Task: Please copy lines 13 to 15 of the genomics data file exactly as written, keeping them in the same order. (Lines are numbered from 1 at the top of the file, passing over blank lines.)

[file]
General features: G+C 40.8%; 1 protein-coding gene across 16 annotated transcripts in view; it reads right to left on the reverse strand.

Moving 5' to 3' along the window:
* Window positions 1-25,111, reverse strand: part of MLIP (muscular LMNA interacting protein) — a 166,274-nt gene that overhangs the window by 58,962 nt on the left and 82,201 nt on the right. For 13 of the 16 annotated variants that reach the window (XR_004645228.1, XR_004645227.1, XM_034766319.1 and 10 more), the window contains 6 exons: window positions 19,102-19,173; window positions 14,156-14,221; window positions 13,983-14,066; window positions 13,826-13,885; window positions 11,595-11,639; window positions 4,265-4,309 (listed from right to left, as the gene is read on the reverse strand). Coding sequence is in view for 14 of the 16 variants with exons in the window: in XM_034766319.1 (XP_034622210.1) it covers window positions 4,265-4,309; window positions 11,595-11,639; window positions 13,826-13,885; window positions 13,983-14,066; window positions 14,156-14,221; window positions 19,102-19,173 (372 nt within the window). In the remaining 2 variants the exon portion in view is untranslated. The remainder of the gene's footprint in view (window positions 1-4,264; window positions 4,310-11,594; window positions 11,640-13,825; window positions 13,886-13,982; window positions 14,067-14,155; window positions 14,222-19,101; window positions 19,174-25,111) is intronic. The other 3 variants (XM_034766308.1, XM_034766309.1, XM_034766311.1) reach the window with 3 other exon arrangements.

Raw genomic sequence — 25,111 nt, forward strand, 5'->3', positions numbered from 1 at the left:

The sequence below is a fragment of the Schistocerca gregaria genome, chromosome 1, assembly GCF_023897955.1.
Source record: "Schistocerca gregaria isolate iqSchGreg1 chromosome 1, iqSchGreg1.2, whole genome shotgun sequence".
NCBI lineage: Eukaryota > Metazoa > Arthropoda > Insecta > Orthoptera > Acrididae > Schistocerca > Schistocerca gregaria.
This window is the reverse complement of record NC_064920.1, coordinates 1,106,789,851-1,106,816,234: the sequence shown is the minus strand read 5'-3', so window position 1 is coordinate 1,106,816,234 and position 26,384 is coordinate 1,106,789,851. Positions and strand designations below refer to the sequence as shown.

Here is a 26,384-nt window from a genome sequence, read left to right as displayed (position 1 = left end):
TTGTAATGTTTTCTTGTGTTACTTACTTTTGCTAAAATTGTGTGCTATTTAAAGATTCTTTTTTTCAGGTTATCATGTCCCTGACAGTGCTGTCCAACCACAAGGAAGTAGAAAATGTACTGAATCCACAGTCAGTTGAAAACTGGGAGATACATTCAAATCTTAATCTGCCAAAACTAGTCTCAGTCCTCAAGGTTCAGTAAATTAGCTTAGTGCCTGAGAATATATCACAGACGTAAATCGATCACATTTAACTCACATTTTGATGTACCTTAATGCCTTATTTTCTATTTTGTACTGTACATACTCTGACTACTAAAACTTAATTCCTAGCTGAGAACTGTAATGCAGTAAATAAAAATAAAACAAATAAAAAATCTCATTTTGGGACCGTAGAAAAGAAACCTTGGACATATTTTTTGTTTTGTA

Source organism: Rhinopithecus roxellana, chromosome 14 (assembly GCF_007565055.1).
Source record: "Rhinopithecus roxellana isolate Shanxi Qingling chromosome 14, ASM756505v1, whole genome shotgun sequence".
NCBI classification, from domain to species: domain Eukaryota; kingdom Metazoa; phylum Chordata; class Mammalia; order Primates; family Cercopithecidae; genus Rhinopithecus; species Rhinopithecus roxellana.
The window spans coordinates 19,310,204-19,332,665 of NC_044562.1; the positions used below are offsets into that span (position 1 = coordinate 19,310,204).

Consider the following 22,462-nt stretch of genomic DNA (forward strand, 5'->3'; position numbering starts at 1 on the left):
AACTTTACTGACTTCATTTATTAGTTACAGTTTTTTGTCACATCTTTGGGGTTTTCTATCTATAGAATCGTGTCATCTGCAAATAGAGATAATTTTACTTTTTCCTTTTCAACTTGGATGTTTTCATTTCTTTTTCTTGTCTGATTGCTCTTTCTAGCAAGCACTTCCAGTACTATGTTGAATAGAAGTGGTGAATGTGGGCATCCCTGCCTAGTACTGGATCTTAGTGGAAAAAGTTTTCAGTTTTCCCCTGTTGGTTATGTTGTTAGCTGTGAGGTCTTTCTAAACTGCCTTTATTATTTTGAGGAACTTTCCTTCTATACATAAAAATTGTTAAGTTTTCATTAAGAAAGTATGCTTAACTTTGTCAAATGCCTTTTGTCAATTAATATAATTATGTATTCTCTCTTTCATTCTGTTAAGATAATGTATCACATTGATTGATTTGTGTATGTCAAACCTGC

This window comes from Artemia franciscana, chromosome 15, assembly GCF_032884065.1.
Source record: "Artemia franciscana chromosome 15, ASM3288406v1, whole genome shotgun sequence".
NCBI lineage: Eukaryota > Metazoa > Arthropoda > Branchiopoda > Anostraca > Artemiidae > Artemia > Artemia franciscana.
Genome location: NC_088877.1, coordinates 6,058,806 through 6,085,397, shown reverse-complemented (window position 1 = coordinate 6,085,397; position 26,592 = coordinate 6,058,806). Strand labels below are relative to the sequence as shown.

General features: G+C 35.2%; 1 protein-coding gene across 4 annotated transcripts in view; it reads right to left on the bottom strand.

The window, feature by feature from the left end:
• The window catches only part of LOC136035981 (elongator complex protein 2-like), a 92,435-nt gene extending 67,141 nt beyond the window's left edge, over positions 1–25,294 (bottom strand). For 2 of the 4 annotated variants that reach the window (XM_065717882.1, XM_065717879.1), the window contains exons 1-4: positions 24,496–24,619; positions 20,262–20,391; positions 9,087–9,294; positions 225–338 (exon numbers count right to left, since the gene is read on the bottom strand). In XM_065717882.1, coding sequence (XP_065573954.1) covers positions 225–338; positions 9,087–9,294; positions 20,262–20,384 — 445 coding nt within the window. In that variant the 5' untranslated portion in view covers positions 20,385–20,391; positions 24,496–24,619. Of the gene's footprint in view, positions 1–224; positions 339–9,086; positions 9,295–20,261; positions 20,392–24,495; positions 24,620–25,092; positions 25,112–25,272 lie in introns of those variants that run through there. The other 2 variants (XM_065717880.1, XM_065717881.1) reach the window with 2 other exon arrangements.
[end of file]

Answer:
NCBI classification, from domain to species: domain Eukaryota; kingdom Metazoa; phylum Chordata; class Mammalia; order Primates; family Cercopithecidae; genus Rhinopithecus; species Rhinopithecus roxellana.
The window spans coordinates 19,310,204-19,332,665 of NC_044562.1; the positions used below are offsets into that span (position 1 = coordinate 19,310,204).

Consider the following 22,462-nt stretch of genomic DNA (forward strand, 5'->3'; position numbering starts at 1 on the left):